Wibel Quispe Ñahui is the man I wrote about a couple of weeks ago. He was so happy because he finally had landed a job, driving a bus between Huancayo and Tarma in the Andes Mountains of Peru. It’s a very winding road with precipices. In our early missionary days my husband, Bengt, and I used to drive to Tarma every week to hold services. We would leave in the early afternoon, Bengt would preach in the evening service, and then we would drive home and arrive in the middle of the night at best. That went on until I was too far gone in my first pregnancy. Bengt could not go alone because he had not learned the language and I was his interpreter.
Poor Bengt, the last time we were there he was in the middle of preaching on his favorite subject—John the Baptizer. I got a spell of feeling queasy and had to run out and leave him standing, totally stranded. There was no way I could go back to interpreting. People were understanding. To make the trip home a little more bearable for me we took a long route over the mining city of La Oroya. There the road was paved. It was almost dawn when we finally arrived home. I know that road and I know how treacherous it can be.
The first time Wibel showed up for his new job at the wheel of a bus going to Tarma, he lost control and the bus rolled down a precipice. Five people were killed and several injured. Wilber did not have a scratch but he was found guilty of man slaughter and was put in prison. What a sad ending to such a happy beginning!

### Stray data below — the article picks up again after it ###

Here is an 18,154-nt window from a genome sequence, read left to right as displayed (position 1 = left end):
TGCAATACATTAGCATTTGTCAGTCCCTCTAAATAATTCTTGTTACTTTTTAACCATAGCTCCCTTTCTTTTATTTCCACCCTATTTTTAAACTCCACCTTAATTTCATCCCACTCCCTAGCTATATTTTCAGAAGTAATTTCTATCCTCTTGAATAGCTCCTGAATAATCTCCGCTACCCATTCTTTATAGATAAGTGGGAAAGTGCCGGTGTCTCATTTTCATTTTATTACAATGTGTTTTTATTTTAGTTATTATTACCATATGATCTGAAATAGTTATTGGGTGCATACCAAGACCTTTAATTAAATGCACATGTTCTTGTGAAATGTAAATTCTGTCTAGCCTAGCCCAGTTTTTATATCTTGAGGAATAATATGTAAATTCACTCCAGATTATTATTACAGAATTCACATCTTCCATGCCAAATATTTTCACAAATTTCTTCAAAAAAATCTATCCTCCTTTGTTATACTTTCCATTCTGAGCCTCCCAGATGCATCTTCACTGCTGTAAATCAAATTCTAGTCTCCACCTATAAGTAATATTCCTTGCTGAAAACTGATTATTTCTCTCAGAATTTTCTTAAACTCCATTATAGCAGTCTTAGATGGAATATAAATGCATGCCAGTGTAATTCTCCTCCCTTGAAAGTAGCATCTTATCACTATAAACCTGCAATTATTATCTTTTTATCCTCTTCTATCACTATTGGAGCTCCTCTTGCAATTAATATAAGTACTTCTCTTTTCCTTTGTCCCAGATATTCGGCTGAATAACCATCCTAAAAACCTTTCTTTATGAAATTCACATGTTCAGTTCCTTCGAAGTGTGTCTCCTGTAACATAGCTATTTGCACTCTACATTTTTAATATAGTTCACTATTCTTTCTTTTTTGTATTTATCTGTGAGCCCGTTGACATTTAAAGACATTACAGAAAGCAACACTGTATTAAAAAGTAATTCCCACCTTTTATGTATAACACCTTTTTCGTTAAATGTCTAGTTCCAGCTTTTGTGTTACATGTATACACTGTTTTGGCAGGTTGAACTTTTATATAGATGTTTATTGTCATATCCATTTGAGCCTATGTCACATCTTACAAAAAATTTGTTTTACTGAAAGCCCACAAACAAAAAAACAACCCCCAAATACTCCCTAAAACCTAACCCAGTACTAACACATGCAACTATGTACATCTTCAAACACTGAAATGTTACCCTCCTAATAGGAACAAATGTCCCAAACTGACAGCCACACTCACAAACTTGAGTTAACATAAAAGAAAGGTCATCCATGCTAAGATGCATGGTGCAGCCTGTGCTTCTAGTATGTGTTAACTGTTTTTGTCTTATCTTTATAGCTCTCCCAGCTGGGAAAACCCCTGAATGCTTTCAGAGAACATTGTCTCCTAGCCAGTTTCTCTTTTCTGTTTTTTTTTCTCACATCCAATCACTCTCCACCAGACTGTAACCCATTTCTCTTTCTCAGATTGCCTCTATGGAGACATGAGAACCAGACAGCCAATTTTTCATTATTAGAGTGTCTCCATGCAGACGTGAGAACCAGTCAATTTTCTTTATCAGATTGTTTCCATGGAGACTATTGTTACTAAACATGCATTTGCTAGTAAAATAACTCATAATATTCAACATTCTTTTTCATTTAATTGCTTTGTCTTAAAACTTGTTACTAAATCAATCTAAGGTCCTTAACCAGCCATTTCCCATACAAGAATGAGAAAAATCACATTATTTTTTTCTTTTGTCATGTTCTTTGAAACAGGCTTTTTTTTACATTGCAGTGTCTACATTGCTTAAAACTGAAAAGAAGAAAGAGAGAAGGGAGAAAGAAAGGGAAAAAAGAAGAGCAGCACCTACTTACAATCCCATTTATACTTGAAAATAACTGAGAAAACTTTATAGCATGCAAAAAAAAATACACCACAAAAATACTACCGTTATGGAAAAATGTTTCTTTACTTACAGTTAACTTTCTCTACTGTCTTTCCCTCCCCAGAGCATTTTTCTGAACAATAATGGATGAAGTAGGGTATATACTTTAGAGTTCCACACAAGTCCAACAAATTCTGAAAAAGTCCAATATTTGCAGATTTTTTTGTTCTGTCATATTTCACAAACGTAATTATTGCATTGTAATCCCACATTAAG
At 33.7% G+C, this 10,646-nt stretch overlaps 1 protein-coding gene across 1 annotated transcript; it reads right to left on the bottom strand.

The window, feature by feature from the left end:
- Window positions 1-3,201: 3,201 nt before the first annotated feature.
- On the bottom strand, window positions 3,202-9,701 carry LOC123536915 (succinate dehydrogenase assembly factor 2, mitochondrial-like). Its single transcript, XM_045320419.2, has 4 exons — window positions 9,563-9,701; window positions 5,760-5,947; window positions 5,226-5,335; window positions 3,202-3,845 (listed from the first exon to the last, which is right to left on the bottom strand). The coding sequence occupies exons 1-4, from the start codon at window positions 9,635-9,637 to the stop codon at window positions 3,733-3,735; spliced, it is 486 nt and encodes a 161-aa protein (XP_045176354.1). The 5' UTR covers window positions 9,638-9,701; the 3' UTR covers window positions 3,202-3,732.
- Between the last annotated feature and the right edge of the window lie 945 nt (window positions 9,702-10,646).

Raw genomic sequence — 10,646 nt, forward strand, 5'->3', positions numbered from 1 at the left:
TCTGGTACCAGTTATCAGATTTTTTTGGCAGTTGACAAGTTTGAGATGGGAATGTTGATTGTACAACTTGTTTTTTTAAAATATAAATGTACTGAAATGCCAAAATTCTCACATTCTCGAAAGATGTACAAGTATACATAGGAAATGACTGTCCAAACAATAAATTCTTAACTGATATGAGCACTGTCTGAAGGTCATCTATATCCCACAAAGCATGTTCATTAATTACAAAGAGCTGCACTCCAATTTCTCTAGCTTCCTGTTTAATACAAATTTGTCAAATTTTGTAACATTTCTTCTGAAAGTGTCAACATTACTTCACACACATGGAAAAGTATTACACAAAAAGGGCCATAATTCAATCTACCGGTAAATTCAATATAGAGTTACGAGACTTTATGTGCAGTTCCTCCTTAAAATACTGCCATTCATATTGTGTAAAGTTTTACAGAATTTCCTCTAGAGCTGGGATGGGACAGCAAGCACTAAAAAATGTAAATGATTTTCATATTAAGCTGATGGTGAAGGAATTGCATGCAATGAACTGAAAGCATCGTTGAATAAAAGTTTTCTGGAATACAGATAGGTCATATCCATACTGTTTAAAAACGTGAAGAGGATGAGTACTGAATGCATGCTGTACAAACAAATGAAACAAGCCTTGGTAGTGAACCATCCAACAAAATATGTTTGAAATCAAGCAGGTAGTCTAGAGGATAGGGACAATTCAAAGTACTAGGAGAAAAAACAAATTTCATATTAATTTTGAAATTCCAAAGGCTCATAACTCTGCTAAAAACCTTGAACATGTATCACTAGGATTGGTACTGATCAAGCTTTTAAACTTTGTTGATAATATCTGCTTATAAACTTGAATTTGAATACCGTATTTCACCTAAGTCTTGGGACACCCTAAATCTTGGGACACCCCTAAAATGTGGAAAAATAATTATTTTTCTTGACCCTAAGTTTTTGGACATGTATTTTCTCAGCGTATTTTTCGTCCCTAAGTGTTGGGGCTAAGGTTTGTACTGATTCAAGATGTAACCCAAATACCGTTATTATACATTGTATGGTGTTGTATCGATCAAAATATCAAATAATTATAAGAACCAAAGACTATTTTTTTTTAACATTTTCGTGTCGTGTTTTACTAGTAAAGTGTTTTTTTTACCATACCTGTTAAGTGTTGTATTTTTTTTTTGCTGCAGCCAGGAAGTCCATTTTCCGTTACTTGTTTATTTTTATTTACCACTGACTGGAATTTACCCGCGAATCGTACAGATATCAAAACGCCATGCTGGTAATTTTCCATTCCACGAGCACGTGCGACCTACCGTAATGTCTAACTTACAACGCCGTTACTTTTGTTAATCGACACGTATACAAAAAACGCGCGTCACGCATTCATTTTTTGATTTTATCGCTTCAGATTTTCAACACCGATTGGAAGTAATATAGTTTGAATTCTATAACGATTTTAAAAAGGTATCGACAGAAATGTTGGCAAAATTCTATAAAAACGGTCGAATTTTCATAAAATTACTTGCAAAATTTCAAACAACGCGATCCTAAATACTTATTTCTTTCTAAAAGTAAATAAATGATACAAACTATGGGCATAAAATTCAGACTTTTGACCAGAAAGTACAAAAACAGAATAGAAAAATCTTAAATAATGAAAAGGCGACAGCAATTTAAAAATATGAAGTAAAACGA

Wilber and his family
This is a sad tragedy for Silvia (40 years old) and their three girls. Lakhsmi (12) wants to be a missionary when she grows up. Then there is Noria (6) and Nedda (3). Silvia has problems with her hips and cannot do any heavy work or walking. For some income, she has started to make “tamales”, a corn dough wrapper in leafs and then steamed. This cannot bring in much money but that’s all she can do. Her girls get a meal a day at a feeding station my parents founded many years ago.
Wibel is in prison in Tarma, quite some ways from where they live. He has been assigned a lawyer by the state, but that man is asking Silvia for travel expense, food, hotel, etc. He has no consideration for her dire situation. There are no food stamps to be had in Peru. She cannot go to the authorities and be put on “well-fare.” I’m going to send her some help, together with the $15.00 my grandchildren gave when I told them about this family. Maybe you want to help.
I doubt that Silvia and her girls will be able to travel to visit Wibel in prison. I’m asking you to pray for Silvia. Pray also for Wibel and the girls. Our loving Father will care for them, but he uses vessels like you and me.
Don’t forget to pray for Silvia!